Potato Salad

My mother is really no good with recipes.

I have saved an email with the subject “RE: Potato Salad?” in which my mother has typed up a rather normal looking recipe for potato salad (no mustard or peas, that would be cruel). However, after the rather normal looking recipe, there is a paragraph in which she explains which items from the above recipe she doubles, triples, or leaves out entirely. It’s a very roundabout method for recipe writing.

My mother’s potato salad contains no flour, but her hands are lightly dusted in the fine white powder from a previous culinary endeavor. She is chopping potatoes while she describes an excerpt from a book. She’s a thinker, a real thinker, and I wonder how much thinking she does while chopping those potatoes.

In a large pot to her right, water rolls and bounces about in a deceptively playful way, occasionally splashing down the sides to meet a steamy end on the hot glass stove. She lifts and tilts the cutting board and the potatoes gracefully drop in. I am reminded of exactly how graceful it all appears when I suffer burns from doing it myself: the wages of pretending to know what you’re doing.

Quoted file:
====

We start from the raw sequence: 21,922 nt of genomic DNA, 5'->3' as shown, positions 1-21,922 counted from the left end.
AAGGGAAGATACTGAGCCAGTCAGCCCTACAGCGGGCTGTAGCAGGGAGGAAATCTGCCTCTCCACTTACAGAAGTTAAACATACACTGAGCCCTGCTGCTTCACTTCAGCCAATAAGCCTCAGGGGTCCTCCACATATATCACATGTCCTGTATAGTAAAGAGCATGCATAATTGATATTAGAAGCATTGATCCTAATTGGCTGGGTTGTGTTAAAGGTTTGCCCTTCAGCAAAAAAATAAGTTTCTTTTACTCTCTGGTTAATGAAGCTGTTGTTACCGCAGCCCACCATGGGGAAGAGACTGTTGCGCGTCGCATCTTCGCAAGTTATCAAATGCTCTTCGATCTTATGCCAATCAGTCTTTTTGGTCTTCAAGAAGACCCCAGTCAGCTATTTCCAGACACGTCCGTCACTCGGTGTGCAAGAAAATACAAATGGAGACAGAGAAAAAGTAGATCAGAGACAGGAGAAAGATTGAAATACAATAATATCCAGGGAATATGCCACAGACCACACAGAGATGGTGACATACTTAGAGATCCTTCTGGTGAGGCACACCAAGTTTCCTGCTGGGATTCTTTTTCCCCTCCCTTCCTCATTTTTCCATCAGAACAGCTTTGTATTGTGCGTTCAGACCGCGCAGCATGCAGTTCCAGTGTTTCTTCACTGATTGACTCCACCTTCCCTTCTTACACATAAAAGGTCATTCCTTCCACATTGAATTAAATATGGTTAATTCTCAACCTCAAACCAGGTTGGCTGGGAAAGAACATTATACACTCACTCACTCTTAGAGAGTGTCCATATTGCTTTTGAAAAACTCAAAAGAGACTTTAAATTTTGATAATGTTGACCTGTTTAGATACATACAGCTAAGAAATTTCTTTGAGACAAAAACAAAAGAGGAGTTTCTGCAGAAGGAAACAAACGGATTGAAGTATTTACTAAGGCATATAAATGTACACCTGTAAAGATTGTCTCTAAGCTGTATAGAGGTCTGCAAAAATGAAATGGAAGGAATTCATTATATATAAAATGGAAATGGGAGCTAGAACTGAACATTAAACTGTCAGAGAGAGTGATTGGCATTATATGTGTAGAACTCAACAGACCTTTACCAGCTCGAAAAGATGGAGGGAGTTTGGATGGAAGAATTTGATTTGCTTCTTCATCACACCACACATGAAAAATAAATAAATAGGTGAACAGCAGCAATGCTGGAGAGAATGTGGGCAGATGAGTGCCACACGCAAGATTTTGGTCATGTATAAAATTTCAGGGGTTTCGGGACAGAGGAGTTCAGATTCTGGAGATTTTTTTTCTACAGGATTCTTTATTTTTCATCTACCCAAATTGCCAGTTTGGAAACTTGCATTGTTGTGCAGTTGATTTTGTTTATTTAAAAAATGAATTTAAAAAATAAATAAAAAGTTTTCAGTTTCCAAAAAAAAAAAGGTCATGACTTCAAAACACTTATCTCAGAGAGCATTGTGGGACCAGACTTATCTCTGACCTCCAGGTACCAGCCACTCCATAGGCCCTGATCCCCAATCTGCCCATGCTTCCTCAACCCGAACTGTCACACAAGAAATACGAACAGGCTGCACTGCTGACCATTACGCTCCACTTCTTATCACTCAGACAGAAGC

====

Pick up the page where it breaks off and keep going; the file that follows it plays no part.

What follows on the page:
Then the onions.

A fifteen year old knife crunches its way through layered root. Like eggshell the onion falls apart easily and sloppily across the faded wooden board. I’m not convinced she could cut an onion with any instrument sharper than a spoon.

My mother continues to expound on the book excerpt with eyes watering, the occasional sniffle breaking up each well worded thought. She wipes her eyes with the back of her hand, bringing the knife close to her face.

She burns herself testing the texture of a small bit of potato, drains them at the sink in a voluminous cloud of steam, and scrapes out a large measuring cup full of thick Hellman’s mayonnaise (only Hellman’s mayonnaise). The salad now rests in the fridge behind a thin veil of Saran and my mother begins to contemplate which food needs to be prepared next.

This is the real recipe, the parts she’s forgotten to write up. There are a few more pieces: the red wine vinegar, a few spices and egg, but it doesn’t matter: my potato salad will never taste like hers, that’s just the way of things. Try all I might, I do not make my mother’s potato salad, I only make a dim shadow of it.

Image used under license from jamonation.